I started at EMC around six months ago as part of the Marketing Development Program (MDP), just a month after graduating from Colby College. With no business background to speak of (save a few economics classes) I jumped headfirst into the world of project management at EMC. Here’s what I wish I had known when I started---though I certainly have a lot more to learn.
It’s the People, Stupid
When I first started, I went after the tasks at hand, attempting to check off as many boxes as possible by myself. Soon, however, I had to ask others to contribute or answer certain questions, and I ran into a huge wall gathering contributions and responses. Project managing, in the end, has little to do with tasks and everything to do with the people in charge of completing them. I couldn't figure out why people wouldn't bend over backwards to do what I wanted and to help me achieve my goals. Operative words: me, I, my, mine. I didn't realize that in order to move things along, I needed to show others what was in it for them, making their lives as easy as possible, not mine. Once I clarified the objectives of the project and how it would help them or their team, collaboration truly began.
Money, Money, Money
We all know money makes the world go 'round, but I had no idea how budgeting worked (having barely ever had to balance my own budget, but that’s a different post-collegiate learning experience). There are so many systems, acronyms, and details to remember. Without the purse strings, there’s no project. Whether you are raising the POs or not, I would strongly recommend staring the beast down in the face--Aprimo, Propel, SRM form, POs, SOWs, budget spreadsheets, etc.—because at the end of the quarter, you’ll be the one breathing easy instead of running around like a madwoman.
One of the greatest pieces of advice I got a few months in was to organize my inbox. Now I work smarter and better. I’ve separated my inbox into sub folders by project, plus one for development, and a “shout-outs” folder. That one is my favorite. When the going gets tough I can read through all the love and support from a job well done. I still keep about 20 emails in my inbox---anything waiting for a response or that hasn’t been resolved---and that way I can find anything I need right away or remember to follow up. Then, when I do move something from my inbox into those folders, I can breathe a sigh of relief, since I don’t have to worry about it anymore.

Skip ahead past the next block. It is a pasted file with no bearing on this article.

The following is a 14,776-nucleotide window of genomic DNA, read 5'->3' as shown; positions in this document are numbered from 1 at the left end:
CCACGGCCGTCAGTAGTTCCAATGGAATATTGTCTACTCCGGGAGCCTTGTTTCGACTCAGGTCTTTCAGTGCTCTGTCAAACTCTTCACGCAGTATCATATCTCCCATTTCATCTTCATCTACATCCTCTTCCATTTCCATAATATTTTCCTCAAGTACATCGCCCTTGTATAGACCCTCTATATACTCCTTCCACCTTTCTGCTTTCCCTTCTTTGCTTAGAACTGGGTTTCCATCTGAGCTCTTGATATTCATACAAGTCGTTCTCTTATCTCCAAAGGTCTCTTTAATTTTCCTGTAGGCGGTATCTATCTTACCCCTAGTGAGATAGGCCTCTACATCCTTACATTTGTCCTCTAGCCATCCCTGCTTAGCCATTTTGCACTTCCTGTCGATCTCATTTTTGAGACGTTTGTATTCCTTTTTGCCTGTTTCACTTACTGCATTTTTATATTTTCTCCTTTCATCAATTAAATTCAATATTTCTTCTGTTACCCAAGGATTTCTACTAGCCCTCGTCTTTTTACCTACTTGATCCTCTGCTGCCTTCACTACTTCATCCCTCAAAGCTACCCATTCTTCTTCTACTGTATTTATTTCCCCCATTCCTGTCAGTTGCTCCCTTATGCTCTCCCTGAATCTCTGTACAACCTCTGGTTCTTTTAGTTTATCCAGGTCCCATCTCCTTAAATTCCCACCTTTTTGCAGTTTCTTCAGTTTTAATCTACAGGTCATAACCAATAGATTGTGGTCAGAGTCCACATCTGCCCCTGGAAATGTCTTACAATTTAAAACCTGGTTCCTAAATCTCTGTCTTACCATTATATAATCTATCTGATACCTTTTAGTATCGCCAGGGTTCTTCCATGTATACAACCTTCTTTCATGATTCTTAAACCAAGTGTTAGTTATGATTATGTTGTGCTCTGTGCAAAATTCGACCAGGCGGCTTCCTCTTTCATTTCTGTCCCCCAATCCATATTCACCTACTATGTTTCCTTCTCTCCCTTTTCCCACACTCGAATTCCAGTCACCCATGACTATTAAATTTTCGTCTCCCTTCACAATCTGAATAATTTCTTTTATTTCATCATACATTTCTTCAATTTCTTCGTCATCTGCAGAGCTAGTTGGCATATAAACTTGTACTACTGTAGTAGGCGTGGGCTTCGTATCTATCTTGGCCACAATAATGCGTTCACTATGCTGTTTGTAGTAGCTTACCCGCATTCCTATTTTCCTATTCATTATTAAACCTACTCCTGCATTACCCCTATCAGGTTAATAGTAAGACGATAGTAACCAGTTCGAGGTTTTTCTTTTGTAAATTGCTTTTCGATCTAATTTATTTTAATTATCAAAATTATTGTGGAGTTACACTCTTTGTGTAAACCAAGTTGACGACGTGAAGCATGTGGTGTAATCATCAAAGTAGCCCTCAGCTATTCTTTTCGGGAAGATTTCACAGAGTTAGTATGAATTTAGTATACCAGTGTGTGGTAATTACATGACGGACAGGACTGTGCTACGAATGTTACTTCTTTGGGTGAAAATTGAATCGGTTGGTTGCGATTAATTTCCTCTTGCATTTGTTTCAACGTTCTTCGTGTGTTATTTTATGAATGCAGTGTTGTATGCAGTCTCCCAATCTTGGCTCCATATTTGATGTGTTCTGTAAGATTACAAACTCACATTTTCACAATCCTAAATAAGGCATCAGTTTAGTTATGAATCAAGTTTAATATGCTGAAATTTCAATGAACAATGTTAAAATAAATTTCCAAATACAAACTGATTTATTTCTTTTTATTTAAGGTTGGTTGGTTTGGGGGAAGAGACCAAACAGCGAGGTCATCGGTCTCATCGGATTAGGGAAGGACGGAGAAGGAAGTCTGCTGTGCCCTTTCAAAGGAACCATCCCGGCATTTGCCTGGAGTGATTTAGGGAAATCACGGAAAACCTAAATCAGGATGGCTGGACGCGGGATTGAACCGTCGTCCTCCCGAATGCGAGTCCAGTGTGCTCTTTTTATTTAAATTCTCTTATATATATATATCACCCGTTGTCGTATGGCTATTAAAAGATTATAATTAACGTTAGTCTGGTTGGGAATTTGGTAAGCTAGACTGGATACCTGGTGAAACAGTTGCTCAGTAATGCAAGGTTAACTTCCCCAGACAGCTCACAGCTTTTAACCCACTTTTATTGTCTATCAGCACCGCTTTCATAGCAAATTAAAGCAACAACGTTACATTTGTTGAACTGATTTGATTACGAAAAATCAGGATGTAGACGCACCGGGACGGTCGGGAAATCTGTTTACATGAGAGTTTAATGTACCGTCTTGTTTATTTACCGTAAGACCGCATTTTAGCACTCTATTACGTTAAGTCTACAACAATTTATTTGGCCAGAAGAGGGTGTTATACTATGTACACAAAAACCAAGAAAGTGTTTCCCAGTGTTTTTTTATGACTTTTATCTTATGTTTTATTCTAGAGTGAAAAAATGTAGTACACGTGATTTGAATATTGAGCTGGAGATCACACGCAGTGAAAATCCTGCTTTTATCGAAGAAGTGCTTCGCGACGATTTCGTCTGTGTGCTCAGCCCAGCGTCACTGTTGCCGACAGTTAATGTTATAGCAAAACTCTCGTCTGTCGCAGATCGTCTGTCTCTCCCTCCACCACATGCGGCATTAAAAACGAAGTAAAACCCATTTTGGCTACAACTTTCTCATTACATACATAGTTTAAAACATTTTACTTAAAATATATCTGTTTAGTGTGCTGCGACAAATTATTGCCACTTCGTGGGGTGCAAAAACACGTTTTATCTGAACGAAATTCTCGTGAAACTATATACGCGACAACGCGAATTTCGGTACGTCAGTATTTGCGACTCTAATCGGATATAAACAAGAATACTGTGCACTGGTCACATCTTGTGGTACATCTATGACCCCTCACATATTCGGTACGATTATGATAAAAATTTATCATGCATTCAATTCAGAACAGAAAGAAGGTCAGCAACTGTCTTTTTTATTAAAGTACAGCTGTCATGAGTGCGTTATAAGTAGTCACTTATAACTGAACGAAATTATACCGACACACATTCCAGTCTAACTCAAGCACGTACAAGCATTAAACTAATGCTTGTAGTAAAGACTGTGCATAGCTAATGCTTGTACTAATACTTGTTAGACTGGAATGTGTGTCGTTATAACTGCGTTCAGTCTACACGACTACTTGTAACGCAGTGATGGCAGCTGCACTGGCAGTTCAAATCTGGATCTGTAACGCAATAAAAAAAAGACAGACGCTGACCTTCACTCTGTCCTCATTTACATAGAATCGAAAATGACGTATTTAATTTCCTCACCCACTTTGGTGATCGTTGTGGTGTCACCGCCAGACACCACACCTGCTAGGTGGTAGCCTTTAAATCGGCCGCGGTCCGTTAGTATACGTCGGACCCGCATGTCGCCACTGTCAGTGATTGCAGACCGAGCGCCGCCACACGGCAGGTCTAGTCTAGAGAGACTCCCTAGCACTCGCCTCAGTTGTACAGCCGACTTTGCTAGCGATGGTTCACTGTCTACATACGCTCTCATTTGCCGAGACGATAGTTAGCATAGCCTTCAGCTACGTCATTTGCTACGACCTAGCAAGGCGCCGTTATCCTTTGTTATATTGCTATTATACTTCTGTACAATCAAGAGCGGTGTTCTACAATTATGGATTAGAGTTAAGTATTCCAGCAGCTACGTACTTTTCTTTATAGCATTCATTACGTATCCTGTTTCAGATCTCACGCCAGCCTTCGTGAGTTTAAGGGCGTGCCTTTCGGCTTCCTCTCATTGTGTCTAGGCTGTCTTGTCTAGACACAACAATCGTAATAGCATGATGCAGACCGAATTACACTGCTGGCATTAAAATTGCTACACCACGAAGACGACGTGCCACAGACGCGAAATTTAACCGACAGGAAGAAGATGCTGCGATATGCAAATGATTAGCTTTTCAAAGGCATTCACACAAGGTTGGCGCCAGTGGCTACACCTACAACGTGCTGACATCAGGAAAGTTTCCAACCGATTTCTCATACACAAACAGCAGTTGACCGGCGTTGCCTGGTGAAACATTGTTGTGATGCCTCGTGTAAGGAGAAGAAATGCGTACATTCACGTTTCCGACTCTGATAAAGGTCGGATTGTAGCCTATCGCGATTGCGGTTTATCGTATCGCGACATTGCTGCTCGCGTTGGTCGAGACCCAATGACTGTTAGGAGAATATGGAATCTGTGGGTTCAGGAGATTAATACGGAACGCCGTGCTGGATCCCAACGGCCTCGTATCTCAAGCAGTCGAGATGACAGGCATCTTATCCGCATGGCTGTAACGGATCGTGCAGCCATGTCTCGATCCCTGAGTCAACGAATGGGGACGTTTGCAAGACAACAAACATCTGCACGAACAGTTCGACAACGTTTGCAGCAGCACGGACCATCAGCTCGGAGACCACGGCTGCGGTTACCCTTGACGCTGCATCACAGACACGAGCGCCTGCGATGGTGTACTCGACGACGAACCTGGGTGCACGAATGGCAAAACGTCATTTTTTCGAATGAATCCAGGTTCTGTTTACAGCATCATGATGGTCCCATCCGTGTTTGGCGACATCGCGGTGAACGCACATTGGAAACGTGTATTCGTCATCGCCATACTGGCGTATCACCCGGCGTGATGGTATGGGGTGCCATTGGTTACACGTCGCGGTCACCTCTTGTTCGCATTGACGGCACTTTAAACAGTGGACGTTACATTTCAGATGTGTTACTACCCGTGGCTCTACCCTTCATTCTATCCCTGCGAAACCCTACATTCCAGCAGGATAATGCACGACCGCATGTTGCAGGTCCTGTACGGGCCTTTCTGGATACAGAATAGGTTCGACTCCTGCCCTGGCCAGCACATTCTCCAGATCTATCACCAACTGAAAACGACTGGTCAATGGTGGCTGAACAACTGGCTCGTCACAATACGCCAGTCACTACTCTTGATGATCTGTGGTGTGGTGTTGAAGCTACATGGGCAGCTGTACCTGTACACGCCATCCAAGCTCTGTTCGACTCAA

Find Your Yoda
As Yoda says, “Do or do not. There is no try.”
And in order to do, you must learn! It took me a while to realize I couldn't always do everything myself. It also took me a while to realize it didn't make me weak or stupid to ask for help—the opposite! Projects move more smoothly when I know what I’m doing (fancy that!). Find your Yoda to show you the path, whether that’s budget systems, Excel VLOOKUPs, or project management in general. Chances are, there are people on your team that can show you a thing or two. I’ve met so many talented and intelligent people here at EMC. And so many have taken time out to teach me what they know. All I had to do was ask.
Pause and Reflect
I tend to whirlwind around my life from one thing to another. I like to move fast and get things done quickly. It’s how I survived juggling coursework, varsity athletics, and other extracurricular activities at Colby. Unfortunately, this tends to bite me in the butt when it comes to project management. It took a long time to learn (and I’m still learning on this one) how to pause and reflect. As you might imagine, my first projects had their fair share of road bumps---but going over what to do better next time—and then documenting it with your project team--- was a valuable exercise that I would recommend to anyone at any level of experience. Not only did I learn about what I didn't know, but I learned how I had grown, and how my team perceived the process of the project as well.
And so, I challenge all of you to do the same: pause and reflect!
Comment below with things you wish you had known at the start of your tenure---I could certainly use some more advice!
This post was originally featured on the Program & Project Management group on Inside EMC, EMC's internal collaboration platform.